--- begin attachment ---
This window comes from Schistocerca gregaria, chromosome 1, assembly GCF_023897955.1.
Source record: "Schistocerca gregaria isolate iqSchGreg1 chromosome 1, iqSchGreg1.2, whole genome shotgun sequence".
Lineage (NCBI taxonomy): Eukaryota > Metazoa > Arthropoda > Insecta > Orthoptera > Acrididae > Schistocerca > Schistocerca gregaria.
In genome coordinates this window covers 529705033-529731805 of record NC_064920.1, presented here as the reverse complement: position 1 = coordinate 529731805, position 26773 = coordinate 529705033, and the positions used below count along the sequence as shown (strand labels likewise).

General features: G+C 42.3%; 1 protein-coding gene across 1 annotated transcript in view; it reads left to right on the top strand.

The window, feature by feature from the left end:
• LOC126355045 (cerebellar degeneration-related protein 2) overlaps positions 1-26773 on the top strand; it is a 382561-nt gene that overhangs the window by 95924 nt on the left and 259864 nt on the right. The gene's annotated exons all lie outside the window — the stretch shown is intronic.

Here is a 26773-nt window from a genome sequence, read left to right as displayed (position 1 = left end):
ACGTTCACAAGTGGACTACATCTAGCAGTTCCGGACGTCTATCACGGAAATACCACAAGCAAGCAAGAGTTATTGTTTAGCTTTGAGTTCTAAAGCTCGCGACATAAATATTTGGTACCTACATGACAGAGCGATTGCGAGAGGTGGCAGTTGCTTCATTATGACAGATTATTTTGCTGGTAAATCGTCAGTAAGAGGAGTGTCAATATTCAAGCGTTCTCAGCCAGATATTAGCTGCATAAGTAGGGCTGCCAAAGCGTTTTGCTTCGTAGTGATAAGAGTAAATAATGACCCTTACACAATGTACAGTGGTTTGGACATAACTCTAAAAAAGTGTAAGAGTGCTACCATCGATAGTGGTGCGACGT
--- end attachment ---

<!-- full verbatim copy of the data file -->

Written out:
This window comes from Schistocerca gregaria, chromosome 1, assembly GCF_023897955.1.
Source record: "Schistocerca gregaria isolate iqSchGreg1 chromosome 1, iqSchGreg1.2, whole genome shotgun sequence".
Lineage (NCBI taxonomy): Eukaryota > Metazoa > Arthropoda > Insecta > Orthoptera > Acrididae > Schistocerca > Schistocerca gregaria.
In genome coordinates this window covers 529705033-529731805 of record NC_064920.1, presented here as the reverse complement: position 1 = coordinate 529731805, position 26773 = coordinate 529705033, and the positions used below count along the sequence as shown (strand labels likewise).

General features: G+C 42.3%; 1 protein-coding gene across 1 annotated transcript in view; it reads left to right on the top strand.

The window, feature by feature from the left end:
• LOC126355045 (cerebellar degeneration-related protein 2) overlaps positions 1-26773 on the top strand; it is a 382561-nt gene that overhangs the window by 95924 nt on the left and 259864 nt on the right. The gene's annotated exons all lie outside the window — the stretch shown is intronic.

Here is a 26773-nt window from a genome sequence, read left to right as displayed (position 1 = left end):
ACGTTCACAAGTGGACTACATCTAGCAGTTCCGGACGTCTATCACGGAAATACCACAAGCAAGCAAGAGTTATTGTTTAGCTTTGAGTTCTAAAGCTCGCGACATAAATATTTGGTACCTACATGACAGAGCGATTGCGAGAGGTGGCAGTTGCTTCATTATGACAGATTATTTTGCTGGTAAATCGTCAGTAAGAGGAGTGTCAATATTCAAGCGTTCTCAGCCAGATATTAGCTGCATAAGTAGGGCTGCCAAAGCGTTTTGCTTCGTAGTGATAAGAGTAAATAATGACCCTTACACAATGTACAGTGGTTTGGACATAACTCTAAAAAAGTGTAAGAGTGCTACCATCGATAGTGGTGCGACGT